Passion, de Rougemont says, can never be satisfied. If there is ever any level of satisfaction, passion ceases. So passion becomes an end in itself — a seduction that leads to destruction, not only of the one who becomes overwhelmed with passion, but also of the object of the passion.

This is the fatal inclination of our culture, which sees fulfilment only in the unattainable. Thus, the passion of von Aschenbach for the beautiful boy becomes so powerful that he becomes increasingly distanced from his disciplined craft as a writer.

What makes Thomas Mann’s story so much more powerful in the opera is the sheer delicacy of Britten’s music. In this sexually and perhaps even genitally obsessed culture, to be focused on a man’s attraction to a boy as the root of the opera is to miss the deeper significance of de Rougemont’s warning, which I believe is the work’s abiding burden.

The interior struggle in the writer Aschenbach between the importance of discipline to create beauty in writing, on the one hand, and the desire to be engulfed in unrestrained passion on the other, is beautifully captured with reflective simplicity in the libretto.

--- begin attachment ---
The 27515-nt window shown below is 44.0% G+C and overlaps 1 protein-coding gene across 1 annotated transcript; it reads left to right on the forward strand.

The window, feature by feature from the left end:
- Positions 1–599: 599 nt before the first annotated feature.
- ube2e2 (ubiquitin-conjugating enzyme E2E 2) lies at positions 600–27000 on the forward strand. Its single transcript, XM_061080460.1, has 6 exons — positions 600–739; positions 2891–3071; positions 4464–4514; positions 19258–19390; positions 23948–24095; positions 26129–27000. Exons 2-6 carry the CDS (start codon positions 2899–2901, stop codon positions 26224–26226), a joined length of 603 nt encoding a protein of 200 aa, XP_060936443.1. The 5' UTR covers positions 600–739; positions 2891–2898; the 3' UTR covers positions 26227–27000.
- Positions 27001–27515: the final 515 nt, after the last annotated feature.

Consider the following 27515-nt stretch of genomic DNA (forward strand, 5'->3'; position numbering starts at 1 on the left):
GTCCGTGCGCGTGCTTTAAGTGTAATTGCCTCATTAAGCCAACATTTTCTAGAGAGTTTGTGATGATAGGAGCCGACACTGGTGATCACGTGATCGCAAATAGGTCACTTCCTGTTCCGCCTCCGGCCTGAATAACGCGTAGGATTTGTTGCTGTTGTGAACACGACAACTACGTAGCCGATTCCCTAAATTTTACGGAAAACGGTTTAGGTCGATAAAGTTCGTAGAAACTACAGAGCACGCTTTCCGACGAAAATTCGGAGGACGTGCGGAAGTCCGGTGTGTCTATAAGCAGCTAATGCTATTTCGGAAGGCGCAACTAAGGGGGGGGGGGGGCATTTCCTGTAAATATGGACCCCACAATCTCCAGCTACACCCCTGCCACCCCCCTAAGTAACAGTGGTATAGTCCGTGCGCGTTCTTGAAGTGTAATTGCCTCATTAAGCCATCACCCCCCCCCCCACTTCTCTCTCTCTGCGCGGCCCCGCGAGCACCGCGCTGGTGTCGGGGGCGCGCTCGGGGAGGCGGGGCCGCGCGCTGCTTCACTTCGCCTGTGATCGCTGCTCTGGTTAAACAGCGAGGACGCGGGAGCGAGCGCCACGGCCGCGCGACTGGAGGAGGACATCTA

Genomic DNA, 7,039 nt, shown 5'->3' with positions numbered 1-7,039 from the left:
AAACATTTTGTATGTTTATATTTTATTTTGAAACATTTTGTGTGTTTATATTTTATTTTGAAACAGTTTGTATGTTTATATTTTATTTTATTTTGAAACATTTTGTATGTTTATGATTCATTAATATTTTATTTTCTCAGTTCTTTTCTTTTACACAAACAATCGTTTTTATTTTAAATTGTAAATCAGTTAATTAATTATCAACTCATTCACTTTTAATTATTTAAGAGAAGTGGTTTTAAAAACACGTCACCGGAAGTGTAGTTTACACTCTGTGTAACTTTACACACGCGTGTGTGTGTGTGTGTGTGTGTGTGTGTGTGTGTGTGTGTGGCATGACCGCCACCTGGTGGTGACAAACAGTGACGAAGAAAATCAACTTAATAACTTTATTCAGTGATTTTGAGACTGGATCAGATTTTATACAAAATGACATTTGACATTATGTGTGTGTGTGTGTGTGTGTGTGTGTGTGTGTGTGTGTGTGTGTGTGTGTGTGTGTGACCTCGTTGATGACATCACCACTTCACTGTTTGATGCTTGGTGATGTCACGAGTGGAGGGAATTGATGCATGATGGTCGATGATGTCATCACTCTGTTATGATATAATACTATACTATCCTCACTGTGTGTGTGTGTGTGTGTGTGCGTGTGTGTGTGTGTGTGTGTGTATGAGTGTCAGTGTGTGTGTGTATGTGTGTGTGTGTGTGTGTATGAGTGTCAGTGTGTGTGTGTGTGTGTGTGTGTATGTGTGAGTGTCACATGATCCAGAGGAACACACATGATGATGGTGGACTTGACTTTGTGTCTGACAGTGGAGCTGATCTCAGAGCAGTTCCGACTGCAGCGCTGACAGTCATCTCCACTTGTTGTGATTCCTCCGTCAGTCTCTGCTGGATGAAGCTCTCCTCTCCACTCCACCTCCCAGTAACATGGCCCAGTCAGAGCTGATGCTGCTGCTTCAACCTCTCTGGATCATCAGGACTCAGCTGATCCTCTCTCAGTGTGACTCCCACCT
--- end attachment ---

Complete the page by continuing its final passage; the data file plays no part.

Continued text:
The music takes us further into the heart of that struggle between order and desire. Britten captures this unattainable beauty of Tadzio by exotic percussion instruments: gorgeous, but somehow tantalisingly taking Tadzio beyond Aschenbach’s and our reach.

  Britten introduces Aschenbach’s inner reflection with strange and unsettling piano accompaniment.

How much better to live, not words but beauty,

  To exist in it, and of it.

  How much better than my detached and solitary way.

How much better to live, not words but beauty,

  To exist in it, and of it.